Knowing the level of competitiveness in the target industry is fundamental to market a product or service. Studying rivals allow marketers to figure out the right positioning and eventual competitive advantages that can make a difference for the audience.

Alert points:

  • Too many or aggressive competitors;

  • War of price;

  • Market’s competition expectation: is it flat or in decline?

Supplier power

How many potential suppliers do you have? How unique is the product or service that they provide and how expensive would it be to switch from one supplier to another?

Supplier’s bargaining power can become a real headache for a company. If you run short on raw material and only have a few providers, you need to play their game. For instance, if they decide to raise the price, you can’t do anything: you’ll be forced to keep buying from them and review your pricing for the final consumer.

Alert points:

  • They can decrease the quantity provided or change the delivery time (think of an e-commerce with a drop-shipping model: can you imagine how many complaints?);

  • They have power on price.

Buyer power

How many buyers are there and how big are their orders? How much would it cost them to switch from your products and services to those of a rival? Are your buyers strong enough to dictate terms to you?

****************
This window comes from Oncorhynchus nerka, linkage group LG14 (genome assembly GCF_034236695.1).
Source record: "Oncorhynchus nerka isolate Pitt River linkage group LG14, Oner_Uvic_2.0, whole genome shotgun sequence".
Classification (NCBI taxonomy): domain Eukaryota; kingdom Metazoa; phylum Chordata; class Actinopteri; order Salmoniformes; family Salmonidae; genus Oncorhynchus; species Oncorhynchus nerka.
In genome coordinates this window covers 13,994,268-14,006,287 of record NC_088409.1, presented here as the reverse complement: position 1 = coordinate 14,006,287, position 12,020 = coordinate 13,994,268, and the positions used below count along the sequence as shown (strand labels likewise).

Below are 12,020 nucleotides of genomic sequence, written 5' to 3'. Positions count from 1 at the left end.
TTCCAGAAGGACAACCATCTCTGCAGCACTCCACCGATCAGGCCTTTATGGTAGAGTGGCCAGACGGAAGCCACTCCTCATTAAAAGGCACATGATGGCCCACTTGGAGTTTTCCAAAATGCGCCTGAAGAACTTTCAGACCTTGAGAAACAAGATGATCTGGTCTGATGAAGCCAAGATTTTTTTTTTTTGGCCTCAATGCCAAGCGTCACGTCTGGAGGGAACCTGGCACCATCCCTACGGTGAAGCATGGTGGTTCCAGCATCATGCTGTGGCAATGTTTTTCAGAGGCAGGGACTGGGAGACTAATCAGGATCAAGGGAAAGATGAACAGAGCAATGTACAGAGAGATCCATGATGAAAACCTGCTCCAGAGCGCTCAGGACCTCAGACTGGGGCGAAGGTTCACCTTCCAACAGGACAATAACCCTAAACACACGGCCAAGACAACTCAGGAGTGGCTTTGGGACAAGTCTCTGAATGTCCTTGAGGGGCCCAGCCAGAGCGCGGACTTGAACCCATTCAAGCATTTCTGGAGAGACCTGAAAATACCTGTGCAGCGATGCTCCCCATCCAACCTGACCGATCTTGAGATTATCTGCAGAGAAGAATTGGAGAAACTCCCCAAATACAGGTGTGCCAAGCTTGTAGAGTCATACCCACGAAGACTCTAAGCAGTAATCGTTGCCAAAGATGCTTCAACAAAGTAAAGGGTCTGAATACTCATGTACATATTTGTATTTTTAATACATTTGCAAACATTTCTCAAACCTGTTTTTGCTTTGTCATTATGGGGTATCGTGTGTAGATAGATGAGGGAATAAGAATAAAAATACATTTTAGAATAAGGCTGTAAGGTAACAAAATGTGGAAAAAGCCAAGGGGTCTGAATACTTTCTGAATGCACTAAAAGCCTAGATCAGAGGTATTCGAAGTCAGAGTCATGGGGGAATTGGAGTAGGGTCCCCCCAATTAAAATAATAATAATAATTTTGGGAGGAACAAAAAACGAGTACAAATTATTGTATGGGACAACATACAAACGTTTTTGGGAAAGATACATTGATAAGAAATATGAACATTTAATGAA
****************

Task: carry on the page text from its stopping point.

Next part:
When I was working as an E-commerce Manager in San Marino, I was in between the devil and the deep blue sea.

Cutting a long story short, we had two main buyers: pharmacies and Amazon. Pharmacies weren’t happy that we were selling to Amazon, because customers started preferring buy cheap online rather than in the physical stores. Amazon was able to make better offers, because it had almost total control on the sales price and lower operational costs than a pharmacy.

What happened next is that pharmacies started threatening us: they didn’t want to buy our products anymore!

So, how would you solve this dilemma?

This is an actual marketing problem for many sellers. Let me know your strategy in the comments below and let’s see if it corresponds with what I really did at that time.

Threat of substitution

A substitution that is easy and cheap to make, can weaken your position and threaten your profitability.

Substitutes are products or services that use different technologies to supply the same demand. For instance, a bicycle is the substitute of a scooter. Also meat, poultry and fish are substitutes. But Coke is not a substitute of Pepsi: they are just competitors.

Threat of new entry

How easy is it to get a foothold in your industry or market? How much would it cost, and how tightly is your sector regulated?

Organizations should establish their presence in a profitable market segment. If they enter into your industry, they can get in the way and decrease the overall profitability till it reaches zero (perfect competition: minimum requirement for an industry to stay in business; companies are not encouraged to enter or leave the industry).

Alert points:

  • Low entry barriers;